During India’s most-awaited opening World Cup game against South Africa in Southampton, MS Dhoni’s wicketkeeping gloves, that had a dagger logo embossed and looked like an Army insignia, caught everyone’s attention.
After India’s opening win, the International Cricket Council (ICC) however asked the BCCI to get it removed, saying that endorsement of any such symbol other than the merchandise is a breach of their policy, citing rules which forbid display of messages ‘which relate to political, religious or racial activities or causes.’
ICC’s request to the Indian cricket board (BCCI) did not go down well with the Indian fans as #DhoniKeepTheGlove started trending on social media with political stars and celebrities coming out in support of the Indian wicketkeeper.
BCCI made a counter-request to the governing body asking them to let the former captain support it and said that they had already written to the ICC seeking permission for Dhoni to sport the insignia. On Friday, however, the ICC rejected the request from India to allow Dhoni to wear a military logo on his gloves.
When did the controversy start?
Dhoni, an honorary lieutenant colonel in the territorial army, sported its dagger insignia on his gloves during India’s opening World Cup match against South Africa on Wednesday. While Dhoni might have worn similar gloves on an earlier occasion, the ‘balidaan’ insignia got even more attention at the World Cup centre stage with fans hailing his unique style of paying tribute to the army.
This is not the first time that the Indian cricket team has shown their support to a cause through their merchandise or jerseys. A few months back, the men in blue wore army camouflage-style caps in a one-day match against Australia in March to show their solidarity with Indian paramilitary police killed in a militant attack by a Pakistan-based group.
What is the Balidaan badge?
The insignia on Dhoni’s gloves is a dagger with wings, similar to that on the badge of Para Special Forces. However, the Para badge also has the word ‘Balidan’ (sacrifice), which was missing from the gloves worn by Dhoni.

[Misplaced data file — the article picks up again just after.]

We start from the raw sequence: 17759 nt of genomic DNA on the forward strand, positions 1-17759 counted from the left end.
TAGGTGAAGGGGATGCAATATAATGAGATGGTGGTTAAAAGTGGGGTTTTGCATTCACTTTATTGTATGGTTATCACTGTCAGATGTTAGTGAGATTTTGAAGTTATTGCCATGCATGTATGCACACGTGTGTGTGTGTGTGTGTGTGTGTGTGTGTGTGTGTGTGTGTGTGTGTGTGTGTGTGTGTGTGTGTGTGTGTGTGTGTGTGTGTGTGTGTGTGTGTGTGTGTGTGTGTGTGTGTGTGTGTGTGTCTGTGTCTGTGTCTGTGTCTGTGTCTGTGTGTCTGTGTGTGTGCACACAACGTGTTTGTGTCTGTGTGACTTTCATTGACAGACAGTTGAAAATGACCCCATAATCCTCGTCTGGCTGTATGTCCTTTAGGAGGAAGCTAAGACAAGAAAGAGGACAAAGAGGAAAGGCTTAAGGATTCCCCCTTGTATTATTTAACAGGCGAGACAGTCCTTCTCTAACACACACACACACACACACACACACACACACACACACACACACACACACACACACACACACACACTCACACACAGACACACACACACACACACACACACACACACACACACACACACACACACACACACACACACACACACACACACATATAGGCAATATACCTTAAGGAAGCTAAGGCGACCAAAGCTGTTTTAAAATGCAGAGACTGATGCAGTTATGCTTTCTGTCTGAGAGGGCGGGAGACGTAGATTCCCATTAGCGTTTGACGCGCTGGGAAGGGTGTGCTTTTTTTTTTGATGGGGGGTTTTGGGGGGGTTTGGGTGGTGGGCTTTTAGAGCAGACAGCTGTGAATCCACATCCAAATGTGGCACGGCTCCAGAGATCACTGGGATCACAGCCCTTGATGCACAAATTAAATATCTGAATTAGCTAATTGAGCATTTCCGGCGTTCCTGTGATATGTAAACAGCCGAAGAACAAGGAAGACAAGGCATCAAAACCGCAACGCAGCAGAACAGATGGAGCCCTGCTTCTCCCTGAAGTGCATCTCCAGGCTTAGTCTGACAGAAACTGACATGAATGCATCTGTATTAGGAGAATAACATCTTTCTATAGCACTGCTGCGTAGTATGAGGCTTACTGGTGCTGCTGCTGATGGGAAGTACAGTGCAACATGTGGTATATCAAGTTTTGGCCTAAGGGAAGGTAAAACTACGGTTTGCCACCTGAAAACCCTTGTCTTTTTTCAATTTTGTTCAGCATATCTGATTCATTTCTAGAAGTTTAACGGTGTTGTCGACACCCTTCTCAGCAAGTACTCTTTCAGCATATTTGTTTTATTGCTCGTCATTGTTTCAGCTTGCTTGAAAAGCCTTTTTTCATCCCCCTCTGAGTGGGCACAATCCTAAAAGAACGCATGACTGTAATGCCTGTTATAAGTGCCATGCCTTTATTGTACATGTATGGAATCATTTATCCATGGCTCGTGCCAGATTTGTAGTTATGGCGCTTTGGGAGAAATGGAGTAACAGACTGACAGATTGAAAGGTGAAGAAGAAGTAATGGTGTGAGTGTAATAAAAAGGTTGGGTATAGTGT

What is BCCI’s stand?
Committee of Administrators (CoA) chief Vinod Rai’s initial reaction was that Dhoni will continue wearing the dagger insignia on his wicket-keeping gloves as it is not a military symbol. He said the BCCI had sought the ICC’s permission for it. The BCCI sent a formal request to the ICC seeking permission but it later got rejected.
What does ICC rule book say?
The ICC said its clothing and equipment rules allow only manufacturers’ logos on gloves and Dhoni and the India team had not sought permission for the badge.
The ICC rulebook says, “In particular, no logo shall be permitted to be displayed on cricket clothing or cricket equipment, other than a national logo, a commercial logo, an event logo, a manufacturer’s logo, a player’s bat logo, a charity logo or a non-commercial logo as provided in the regulations.”
“Where any match official becomes aware of any clothing or equipment that does not comply with the rules, he shall be authorised to prevent the offending person from taking the field of play (or to order them from the field of play, if appropriate) until the non-compliant clothing or equipment is removed or appropriately covered up.”